Meeting Landicino changed Vaughn’s life, even if he didn’t realize it at the time. Landicino and his partner Anthony Genovesi hired him as an associate and one of the first things they did was hand him an application to the Brooklyn Bar Association. He was expected to join, but also to attend many of its events as well as events at other bar associations, the Columbian Lawyers Association of Brooklyn in particular.

“A lot of people don’t appreciate the benefits of bar associations,” Vaughn said. “I don’t think I did then, although I certainly do in hindsight because all of the jobs I’ve gotten, the connections I made, a lot of them come from those networking events that I got to go to in the year 2000. At the time, Carl and Anthony were telling me that I have to go to this event, or that event, and I just remember thinking that it was a lot.”

Vaughn’s membership was more casual in nature until Domenick Napoletano recommended him for a position on the Brooklyn Bar Association’s board of trustees in 2012. Later, he became an officer at the suggestion of Frank Carone and David Chidekel.

Vaughn said that he has never felt like he was treated differently for being black at the Brooklyn Bar Association, though he does admit that he will often recognize how many, or few, African-Americans are in the room on occasion. It’s part of the reason he has helped to encourage the bar association to reach out to the community.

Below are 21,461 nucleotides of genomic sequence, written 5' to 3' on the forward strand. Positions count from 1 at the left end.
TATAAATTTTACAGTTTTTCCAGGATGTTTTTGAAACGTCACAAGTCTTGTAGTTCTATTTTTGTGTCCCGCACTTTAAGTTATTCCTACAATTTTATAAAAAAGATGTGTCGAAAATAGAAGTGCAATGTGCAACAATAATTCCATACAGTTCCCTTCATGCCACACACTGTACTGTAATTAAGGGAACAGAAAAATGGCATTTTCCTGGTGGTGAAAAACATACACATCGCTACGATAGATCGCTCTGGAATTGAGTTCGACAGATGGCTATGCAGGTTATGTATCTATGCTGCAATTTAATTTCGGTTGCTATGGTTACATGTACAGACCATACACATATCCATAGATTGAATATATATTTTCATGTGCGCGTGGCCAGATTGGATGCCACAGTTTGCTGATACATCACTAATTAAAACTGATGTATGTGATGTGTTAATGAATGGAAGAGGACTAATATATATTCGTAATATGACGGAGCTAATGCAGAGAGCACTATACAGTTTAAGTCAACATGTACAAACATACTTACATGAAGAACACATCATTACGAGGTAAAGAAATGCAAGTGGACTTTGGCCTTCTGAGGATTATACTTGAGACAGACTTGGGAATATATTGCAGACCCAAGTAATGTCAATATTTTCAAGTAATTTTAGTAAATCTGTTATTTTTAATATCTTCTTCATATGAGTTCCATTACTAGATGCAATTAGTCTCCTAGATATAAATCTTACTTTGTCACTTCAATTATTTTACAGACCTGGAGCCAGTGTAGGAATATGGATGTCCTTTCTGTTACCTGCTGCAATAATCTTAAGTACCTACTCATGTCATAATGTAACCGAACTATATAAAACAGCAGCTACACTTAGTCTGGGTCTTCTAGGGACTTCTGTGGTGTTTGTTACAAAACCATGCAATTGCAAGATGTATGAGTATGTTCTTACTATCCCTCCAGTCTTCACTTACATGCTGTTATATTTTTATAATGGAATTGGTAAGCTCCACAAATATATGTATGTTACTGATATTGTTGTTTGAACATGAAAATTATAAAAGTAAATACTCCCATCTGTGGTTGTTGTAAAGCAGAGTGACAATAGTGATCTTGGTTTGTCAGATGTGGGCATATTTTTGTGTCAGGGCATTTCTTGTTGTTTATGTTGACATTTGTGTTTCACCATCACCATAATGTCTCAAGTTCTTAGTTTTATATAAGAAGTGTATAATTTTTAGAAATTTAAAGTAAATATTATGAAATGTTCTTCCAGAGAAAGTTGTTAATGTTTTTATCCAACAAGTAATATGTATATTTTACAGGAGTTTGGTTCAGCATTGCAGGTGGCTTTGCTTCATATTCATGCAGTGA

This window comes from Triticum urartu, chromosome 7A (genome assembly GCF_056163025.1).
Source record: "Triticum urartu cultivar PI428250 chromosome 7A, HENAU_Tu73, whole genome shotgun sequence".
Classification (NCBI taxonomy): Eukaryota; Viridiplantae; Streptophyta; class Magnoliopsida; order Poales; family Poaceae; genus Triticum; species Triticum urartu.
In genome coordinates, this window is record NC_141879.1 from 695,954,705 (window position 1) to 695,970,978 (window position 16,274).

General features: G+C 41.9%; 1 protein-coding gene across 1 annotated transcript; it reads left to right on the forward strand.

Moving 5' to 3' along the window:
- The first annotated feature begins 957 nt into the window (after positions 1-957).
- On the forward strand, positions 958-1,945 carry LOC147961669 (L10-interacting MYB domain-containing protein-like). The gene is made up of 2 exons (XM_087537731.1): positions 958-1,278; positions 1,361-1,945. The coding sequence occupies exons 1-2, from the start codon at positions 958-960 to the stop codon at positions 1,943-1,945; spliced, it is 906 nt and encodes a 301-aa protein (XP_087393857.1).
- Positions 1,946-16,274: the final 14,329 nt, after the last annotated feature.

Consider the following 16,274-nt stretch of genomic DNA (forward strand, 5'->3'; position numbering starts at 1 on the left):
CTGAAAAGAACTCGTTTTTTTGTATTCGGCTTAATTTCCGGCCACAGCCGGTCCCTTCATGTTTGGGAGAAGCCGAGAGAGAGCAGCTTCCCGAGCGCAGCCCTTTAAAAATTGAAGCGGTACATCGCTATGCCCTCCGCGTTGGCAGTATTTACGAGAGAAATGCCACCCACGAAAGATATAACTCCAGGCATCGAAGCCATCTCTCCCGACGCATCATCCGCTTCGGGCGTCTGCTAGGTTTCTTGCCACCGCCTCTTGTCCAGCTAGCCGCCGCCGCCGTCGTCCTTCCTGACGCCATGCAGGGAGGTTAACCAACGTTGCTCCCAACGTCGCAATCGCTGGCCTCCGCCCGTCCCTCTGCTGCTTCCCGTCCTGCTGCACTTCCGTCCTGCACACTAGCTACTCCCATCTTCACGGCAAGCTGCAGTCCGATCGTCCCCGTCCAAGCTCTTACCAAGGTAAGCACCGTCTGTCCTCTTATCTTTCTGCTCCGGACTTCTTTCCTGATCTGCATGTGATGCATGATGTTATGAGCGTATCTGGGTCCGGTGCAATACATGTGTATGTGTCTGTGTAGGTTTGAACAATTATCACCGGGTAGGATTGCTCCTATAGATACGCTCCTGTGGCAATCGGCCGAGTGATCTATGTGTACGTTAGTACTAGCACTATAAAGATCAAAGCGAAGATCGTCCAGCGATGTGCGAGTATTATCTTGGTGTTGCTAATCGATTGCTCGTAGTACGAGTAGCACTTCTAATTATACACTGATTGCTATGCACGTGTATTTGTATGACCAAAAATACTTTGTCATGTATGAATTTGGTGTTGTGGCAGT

“Law students and college students thinking about the practice of law, we want to send the message that there are opportunities for growth here and we want them to come join us,” Vaughn said. “The doors are not closed at this bar association. These doors are open and they’re always open.”

One of the events Vaughn recently helped to organize involved BBA members feeding the needy at CHiPS soup kitchen and shelter in Park Slope. He explained that the bar’s duties for outreach don’t just include providing attorneys, but helping out in a way that reminds people of the positive impact bar associations can have on the communities.

Vaughn currently works for Miller Leiby and Associates PC, a job he got through his friendship with Jeffrey Miller and Doron Leiby through the Brooklyn Bar Association and the Nathan R. Sobel American Inns of Court. There, he is able to put his background as a litigation attorney to use.

“I’ve known [Miller and Leiby] for quite a while as well. We initially met through the bar association and I have been friends with them for years, our families know each other, but we never worked together before. I was talking to them about the vision I had for my career and casual talks intensified a little bit and we decided that we can do something special together.”

Vaughn does a lot of insurance defense work, including professional liability and general liability, as well as commercial work nowadays. His past work included a lot of construction-based practice working with architects, engineers and landscape designers. As he puts it, just about everything except criminal defense.